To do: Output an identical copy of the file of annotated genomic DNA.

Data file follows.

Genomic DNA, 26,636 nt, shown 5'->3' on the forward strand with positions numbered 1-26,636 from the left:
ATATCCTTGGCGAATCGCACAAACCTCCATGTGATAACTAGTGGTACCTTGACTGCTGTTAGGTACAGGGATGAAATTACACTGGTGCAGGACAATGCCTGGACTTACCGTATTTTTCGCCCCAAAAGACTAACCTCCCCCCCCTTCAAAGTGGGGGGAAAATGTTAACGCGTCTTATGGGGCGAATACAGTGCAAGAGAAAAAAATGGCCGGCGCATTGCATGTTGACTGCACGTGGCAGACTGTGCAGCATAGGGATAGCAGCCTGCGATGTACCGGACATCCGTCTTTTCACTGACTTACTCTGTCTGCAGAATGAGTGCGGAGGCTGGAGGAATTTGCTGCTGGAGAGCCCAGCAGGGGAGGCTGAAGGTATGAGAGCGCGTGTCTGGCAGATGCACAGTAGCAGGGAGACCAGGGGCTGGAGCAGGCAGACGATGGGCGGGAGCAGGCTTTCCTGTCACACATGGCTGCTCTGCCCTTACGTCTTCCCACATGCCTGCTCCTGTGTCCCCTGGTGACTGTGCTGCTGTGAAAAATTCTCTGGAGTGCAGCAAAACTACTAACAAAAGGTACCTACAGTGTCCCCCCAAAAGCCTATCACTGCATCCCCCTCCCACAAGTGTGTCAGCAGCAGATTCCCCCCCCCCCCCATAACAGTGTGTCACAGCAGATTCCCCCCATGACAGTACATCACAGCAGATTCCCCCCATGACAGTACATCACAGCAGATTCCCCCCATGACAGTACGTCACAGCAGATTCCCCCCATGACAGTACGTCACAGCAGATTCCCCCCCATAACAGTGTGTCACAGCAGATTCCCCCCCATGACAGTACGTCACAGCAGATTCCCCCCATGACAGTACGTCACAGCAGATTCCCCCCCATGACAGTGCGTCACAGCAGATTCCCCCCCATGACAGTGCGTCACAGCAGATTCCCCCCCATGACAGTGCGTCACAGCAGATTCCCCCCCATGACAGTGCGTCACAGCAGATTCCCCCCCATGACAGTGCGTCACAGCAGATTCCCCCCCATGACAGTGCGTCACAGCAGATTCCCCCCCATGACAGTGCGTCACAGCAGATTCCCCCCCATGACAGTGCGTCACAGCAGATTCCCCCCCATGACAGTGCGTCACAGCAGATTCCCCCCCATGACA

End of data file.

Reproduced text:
Genomic DNA, 26,636 nt, shown 5'->3' on the forward strand with positions numbered 1-26,636 from the left:
ATATCCTTGGCGAATCGCACAAACCTCCATGTGATAACTAGTGGTACCTTGACTGCTGTTAGGTACAGGGATGAAATTACACTGGTGCAGGACAATGCCTGGACTTACCGTATTTTTCGCCCCAAAAGACTAACCTCCCCCCCCTTCAAAGTGGGGGGAAAATGTTAACGCGTCTTATGGGGCGAATACAGTGCAAGAGAAAAAAATGGCCGGCGCATTGCATGTTGACTGCACGTGGCAGACTGTGCAGCATAGGGATAGCAGCCTGCGATGTACCGGACATCCGTCTTTTCACTGACTTACTCTGTCTGCAGAATGAGTGCGGAGGCTGGAGGAATTTGCTGCTGGAGAGCCCAGCAGGGGAGGCTGAAGGTATGAGAGCGCGTGTCTGGCAGATGCACAGTAGCAGGGAGACCAGGGGCTGGAGCAGGCAGACGATGGGCGGGAGCAGGCTTTCCTGTCACACATGGCTGCTCTGCCCTTACGTCTTCCCACATGCCTGCTCCTGTGTCCCCTGGTGACTGTGCTGCTGTGAAAAATTCTCTGGAGTGCAGCAAAACTACTAACAAAAGGTACCTACAGTGTCCCCCCAAAAGCCTATCACTGCATCCCCCTCCCACAAGTGTGTCAGCAGCAGATTCCCCCCCCCCCCCATAACAGTGTGTCACAGCAGATTCCCCCCATGACAGTACATCACAGCAGATTCCCCCCATGACAGTACATCACAGCAGATTCCCCCCATGACAGTACGTCACAGCAGATTCCCCCCATGACAGTACGTCACAGCAGATTCCCCCCCATAACAGTGTGTCACAGCAGATTCCCCCCCATGACAGTACGTCACAGCAGATTCCCCCCATGACAGTACGTCACAGCAGATTCCCCCCCATGACAGTGCGTCACAGCAGATTCCCCCCCATGACAGTGCGTCACAGCAGATTCCCCCCCATGACAGTGCGTCACAGCAGATTCCCCCCCATGACAGTGCGTCACAGCAGATTCCCCCCCATGACAGTGCGTCACAGCAGATTCCCCCCCATGACAGTGCGTCACAGCAGATTCCCCCCCATGACAGTGCGTCACAGCAGATTCCCCCCCATGACAGTGCGTCACAGCAGATTCCCCCCCATGACAGTGCGTCACAGCAGATTCCCCCCCATGACA